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Salman Rushdie’s ‘Satanic Verses’ Which Was Banned In India, Before Being Read   

The book which some Muslims believed had blasphemous references against Prophet Muhammad, was banned in India after objections to it by MPs such as Syed Shahabuddin petitioned the government to do so.   

Rushdie also claimed that an official statement was brought to his notice, that his book had been banned as a pre-emptive measure. (Photo Credit: File/ANI)

As the much celebrated, and also controversial author, Salman Rushdie battles for life after being stabbed multiple times at an event in New York, one looks back at the book which began the death threats against him. It was on September 26 of 1988, when Rushdie’s novel ‘Satanic Verses’ was published, and just a few days later banned in India on October 5 by the Rajiv Gandhi government. The book which some Muslims believed had blasphemous references against Prophet Muhammad, was banned in India after objections to it by MPs such as Syed Shahabuddin petitioned the government to do so.   

A few other countries followed suit, and Iran’s supreme leader then, Ayatollah Ruhollah Khomeini, in early 1989 issued a fatwa calling for Rushdie and his publishers’ death. But Rushdie had reacted to India’s ban, in an open letter published in The New York Times on October 19 1988, titled ‘India Bans a Book For Its Own Good.  

He wrote, “the book was banned after representations by two or three Muslim politicians, including Syed Shahabuddin and Khurshid Alam Khan, both members of Parliament. These persons, whom I do not hesitate to call extremists, even fundamentalists, have attacked me and my novel while stating that they had no need actually to read it. That the Government should have given in to such figures is profoundly disturbing.”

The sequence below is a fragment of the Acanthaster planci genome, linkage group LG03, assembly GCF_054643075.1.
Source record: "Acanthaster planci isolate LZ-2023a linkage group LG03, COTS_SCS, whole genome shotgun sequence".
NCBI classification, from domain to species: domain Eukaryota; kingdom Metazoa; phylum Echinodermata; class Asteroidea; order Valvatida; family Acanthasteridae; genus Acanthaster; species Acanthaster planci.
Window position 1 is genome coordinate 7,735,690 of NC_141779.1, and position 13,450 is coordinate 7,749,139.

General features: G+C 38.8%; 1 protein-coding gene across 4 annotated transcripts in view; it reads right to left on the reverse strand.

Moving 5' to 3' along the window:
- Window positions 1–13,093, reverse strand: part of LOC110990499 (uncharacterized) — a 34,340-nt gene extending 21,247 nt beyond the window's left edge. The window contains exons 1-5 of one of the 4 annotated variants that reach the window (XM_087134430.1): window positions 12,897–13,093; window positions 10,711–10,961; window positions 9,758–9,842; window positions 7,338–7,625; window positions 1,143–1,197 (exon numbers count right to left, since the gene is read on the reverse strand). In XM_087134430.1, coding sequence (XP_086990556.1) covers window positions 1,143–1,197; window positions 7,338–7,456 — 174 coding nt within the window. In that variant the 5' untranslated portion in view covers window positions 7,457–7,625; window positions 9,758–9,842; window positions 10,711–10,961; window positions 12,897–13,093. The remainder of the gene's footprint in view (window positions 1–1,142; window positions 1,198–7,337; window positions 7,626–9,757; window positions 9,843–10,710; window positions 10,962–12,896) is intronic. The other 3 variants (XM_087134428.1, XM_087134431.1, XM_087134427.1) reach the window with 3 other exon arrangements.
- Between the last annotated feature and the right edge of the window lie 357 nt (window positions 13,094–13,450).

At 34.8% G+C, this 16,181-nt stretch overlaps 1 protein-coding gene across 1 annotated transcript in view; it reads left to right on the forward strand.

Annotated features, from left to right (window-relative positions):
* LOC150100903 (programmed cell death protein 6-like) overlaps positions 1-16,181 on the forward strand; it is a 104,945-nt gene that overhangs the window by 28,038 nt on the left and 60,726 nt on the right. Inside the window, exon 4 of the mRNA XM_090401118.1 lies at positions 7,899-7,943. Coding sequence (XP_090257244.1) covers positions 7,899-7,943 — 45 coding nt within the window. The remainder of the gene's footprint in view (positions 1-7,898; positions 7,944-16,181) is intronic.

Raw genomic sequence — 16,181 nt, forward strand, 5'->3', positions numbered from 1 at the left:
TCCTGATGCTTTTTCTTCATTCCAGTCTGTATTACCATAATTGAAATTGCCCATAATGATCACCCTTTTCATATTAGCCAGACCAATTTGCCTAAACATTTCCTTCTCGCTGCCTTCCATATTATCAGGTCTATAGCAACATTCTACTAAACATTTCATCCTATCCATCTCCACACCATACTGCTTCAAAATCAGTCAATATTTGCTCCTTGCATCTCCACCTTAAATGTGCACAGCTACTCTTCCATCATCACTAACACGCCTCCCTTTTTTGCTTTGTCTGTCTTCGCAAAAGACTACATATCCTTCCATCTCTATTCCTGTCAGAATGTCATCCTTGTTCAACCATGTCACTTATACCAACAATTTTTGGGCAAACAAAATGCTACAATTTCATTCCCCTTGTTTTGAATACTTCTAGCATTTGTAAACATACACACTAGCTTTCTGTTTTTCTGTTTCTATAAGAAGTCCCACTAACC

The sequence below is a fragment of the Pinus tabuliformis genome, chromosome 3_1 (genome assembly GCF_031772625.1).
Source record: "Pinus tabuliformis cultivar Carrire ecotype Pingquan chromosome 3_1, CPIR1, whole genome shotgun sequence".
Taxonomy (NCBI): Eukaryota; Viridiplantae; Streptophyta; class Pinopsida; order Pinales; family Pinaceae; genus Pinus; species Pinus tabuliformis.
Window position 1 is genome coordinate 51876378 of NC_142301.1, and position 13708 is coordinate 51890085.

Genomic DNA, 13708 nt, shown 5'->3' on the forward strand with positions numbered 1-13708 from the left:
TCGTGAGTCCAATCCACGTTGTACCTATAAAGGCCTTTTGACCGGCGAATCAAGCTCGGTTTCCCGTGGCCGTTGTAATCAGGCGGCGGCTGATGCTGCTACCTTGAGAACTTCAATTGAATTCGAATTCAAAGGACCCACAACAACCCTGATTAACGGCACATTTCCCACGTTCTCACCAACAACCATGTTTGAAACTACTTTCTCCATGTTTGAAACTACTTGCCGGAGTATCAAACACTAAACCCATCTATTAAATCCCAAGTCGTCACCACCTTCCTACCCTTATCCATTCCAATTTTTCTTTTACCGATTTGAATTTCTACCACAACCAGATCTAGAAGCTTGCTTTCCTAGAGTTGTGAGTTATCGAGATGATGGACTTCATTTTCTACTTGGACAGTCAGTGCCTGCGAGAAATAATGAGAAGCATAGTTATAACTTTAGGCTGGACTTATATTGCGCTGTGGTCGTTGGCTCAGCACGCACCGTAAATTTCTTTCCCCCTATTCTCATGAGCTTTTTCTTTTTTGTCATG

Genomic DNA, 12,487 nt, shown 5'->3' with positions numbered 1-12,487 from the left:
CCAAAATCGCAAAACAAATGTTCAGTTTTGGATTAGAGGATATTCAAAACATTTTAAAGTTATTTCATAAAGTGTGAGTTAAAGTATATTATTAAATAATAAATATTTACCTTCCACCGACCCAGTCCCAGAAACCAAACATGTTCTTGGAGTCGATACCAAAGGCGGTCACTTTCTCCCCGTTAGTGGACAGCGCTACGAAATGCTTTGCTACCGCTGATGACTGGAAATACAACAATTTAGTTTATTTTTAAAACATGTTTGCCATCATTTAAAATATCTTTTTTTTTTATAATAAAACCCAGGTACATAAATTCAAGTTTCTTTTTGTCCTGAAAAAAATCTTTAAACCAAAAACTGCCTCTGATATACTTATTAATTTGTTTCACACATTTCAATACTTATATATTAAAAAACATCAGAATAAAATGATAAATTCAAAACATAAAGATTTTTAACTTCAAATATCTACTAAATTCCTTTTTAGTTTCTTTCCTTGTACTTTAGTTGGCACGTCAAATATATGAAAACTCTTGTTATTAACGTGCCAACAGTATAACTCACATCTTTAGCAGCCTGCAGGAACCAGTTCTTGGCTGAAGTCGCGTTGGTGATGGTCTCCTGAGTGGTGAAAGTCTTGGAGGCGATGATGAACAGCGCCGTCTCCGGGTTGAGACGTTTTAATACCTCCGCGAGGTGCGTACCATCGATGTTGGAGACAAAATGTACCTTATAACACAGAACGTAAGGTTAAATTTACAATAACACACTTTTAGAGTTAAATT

Further still, his reaction was strongest towards Rajiv Gandhi as he wrote to him, saying “Clearly, your government is feeling a little ashamed of itself and, sir, it has much to be ashamed about.”   

Rushdie also claimed that an official statement was brought to his notice, that his book had been banned as a pre-emptive measure. “This really is astounding. It is as though, having identified an innocent person as a likely target for assault by muggers or rapists, you were to put that person in jail for protection. This is no way, Mr Gandhi, for a free society to behave.”  

In February of 1989 at least 12 people were killed and 40 wounded when police fired at Muslim rioters in then Bombay – Rushdie’s birthplace – against the ‘Satanic Verses’ novel, according to a BBC report. The riots had seen the torching of a police station, and the burning of cars, buses, and motorcycles. Before this incident, at least three people were killed in the same month, and more than 100 wounded in clashes in Kashmir, again during violent protests against the novel.

Later on, in his memoir ‘Joseph Anton’ published in 2012, Rushdie wrote that his open letter to the prime minister was arrogant: “Well, OK, that was arrogant. Angry and injured also, but the arrogance was undeniably there. Very well. So it was.”  

In that memoir Rushdie spoke much about the ban and the reactions of governments and people, going on to write that he was informed of India’s ban by Salman Haider, a family friend and the then deputy high commissioner of India in London. The ban by India, Rushdie wrote, was a “painful blow”.   

Satanic Verses remain banned in India. Rushdie has not returned to his country of birth – India since. His 2012 appearance at the Jaipur literature festival to discuss one of his most notable books, ‘Midnights Children’, was cancelled over threats of violence.  

The Booker prize-winning book was the tale of India’s Independence from the British and its transition through the time, told through the life of Saleem Sinai who was born exactly on the midnight of August 15, 1947, the very moment of India’s independence. Rushdie himself was born the same year.   

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